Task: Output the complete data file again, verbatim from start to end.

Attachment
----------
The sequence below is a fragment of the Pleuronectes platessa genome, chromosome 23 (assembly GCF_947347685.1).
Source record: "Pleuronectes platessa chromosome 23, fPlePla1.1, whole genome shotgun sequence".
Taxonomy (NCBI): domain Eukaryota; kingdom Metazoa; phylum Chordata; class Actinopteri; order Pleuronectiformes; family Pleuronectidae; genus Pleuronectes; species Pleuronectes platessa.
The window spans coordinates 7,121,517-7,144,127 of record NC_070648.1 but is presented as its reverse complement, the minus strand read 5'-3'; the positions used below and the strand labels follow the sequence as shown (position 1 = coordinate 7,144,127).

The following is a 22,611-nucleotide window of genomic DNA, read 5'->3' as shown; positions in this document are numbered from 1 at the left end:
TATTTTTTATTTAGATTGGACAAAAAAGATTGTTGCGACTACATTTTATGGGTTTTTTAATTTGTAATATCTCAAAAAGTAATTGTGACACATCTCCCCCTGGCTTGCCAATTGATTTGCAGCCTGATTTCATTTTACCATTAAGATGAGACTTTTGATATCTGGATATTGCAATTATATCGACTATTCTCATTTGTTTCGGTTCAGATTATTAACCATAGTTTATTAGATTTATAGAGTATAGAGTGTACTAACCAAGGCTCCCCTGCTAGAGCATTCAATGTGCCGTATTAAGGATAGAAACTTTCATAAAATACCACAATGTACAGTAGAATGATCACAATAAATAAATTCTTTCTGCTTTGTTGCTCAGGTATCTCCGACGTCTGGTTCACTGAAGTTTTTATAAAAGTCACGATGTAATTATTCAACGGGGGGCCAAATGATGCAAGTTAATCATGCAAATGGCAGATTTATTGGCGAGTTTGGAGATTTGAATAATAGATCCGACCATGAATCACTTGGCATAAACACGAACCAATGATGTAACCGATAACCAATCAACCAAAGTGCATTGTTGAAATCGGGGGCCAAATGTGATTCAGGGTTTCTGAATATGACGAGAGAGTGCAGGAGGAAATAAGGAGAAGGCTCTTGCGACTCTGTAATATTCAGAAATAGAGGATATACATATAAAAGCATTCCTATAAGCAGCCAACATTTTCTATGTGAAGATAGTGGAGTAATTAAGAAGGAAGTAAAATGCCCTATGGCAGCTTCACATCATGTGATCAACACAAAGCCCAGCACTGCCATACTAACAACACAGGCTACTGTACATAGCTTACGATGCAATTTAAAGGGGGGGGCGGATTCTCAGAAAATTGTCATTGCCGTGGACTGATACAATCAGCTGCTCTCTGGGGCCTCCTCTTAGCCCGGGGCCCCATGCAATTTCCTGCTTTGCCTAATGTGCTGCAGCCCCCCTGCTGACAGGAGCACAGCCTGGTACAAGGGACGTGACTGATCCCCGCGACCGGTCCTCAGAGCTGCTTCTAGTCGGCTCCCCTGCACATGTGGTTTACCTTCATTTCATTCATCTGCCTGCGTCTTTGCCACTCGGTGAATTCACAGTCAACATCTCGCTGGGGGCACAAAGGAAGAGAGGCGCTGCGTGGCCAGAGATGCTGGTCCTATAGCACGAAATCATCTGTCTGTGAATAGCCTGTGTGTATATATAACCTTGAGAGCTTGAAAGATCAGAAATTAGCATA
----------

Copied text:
The sequence below is a fragment of the Pleuronectes platessa genome, chromosome 23 (assembly GCF_947347685.1).
Source record: "Pleuronectes platessa chromosome 23, fPlePla1.1, whole genome shotgun sequence".
Taxonomy (NCBI): domain Eukaryota; kingdom Metazoa; phylum Chordata; class Actinopteri; order Pleuronectiformes; family Pleuronectidae; genus Pleuronectes; species Pleuronectes platessa.
The window spans coordinates 7,121,517-7,144,127 of record NC_070648.1 but is presented as its reverse complement, the minus strand read 5'-3'; the positions used below and the strand labels follow the sequence as shown (position 1 = coordinate 7,144,127).

The following is a 22,611-nucleotide window of genomic DNA, read 5'->3' as shown; positions in this document are numbered from 1 at the left end:
TATTTTTTATTTAGATTGGACAAAAAAGATTGTTGCGACTACATTTTATGGGTTTTTTAATTTGTAATATCTCAAAAAGTAATTGTGACACATCTCCCCCTGGCTTGCCAATTGATTTGCAGCCTGATTTCATTTTACCATTAAGATGAGACTTTTGATATCTGGATATTGCAATTATATCGACTATTCTCATTTGTTTCGGTTCAGATTATTAACCATAGTTTATTAGATTTATAGAGTATAGAGTGTACTAACCAAGGCTCCCCTGCTAGAGCATTCAATGTGCCGTATTAAGGATAGAAACTTTCATAAAATACCACAATGTACAGTAGAATGATCACAATAAATAAATTCTTTCTGCTTTGTTGCTCAGGTATCTCCGACGTCTGGTTCACTGAAGTTTTTATAAAAGTCACGATGTAATTATTCAACGGGGGGCCAAATGATGCAAGTTAATCATGCAAATGGCAGATTTATTGGCGAGTTTGGAGATTTGAATAATAGATCCGACCATGAATCACTTGGCATAAACACGAACCAATGATGTAACCGATAACCAATCAACCAAAGTGCATTGTTGAAATCGGGGGCCAAATGTGATTCAGGGTTTCTGAATATGACGAGAGAGTGCAGGAGGAAATAAGGAGAAGGCTCTTGCGACTCTGTAATATTCAGAAATAGAGGATATACATATAAAAGCATTCCTATAAGCAGCCAACATTTTCTATGTGAAGATAGTGGAGTAATTAAGAAGGAAGTAAAATGCCCTATGGCAGCTTCACATCATGTGATCAACACAAAGCCCAGCACTGCCATACTAACAACACAGGCTACTGTACATAGCTTACGATGCAATTTAAAGGGGGGGGCGGATTCTCAGAAAATTGTCATTGCCGTGGACTGATACAATCAGCTGCTCTCTGGGGCCTCCTCTTAGCCCGGGGCCCCATGCAATTTCCTGCTTTGCCTAATGTGCTGCAGCCCCCCTGCTGACAGGAGCACAGCCTGGTACAAGGGACGTGACTGATCCCCGCGACCGGTCCTCAGAGCTGCTTCTAGTCGGCTCCCCTGCACATGTGGTTTACCTTCATTTCATTCATCTGCCTGCGTCTTTGCCACTCGGTGAATTCACAGTCAACATCTCGCTGGGGGCACAAAGGAAGAGAGGCGCTGCGTGGCCAGAGATGCTGGTCCTATAGCACGAAATCATCTGTCTGTGAATAGCCTGTGTGTATATATAACCTTGAGAGCTTGAAAGATCAGAAATTAGCATA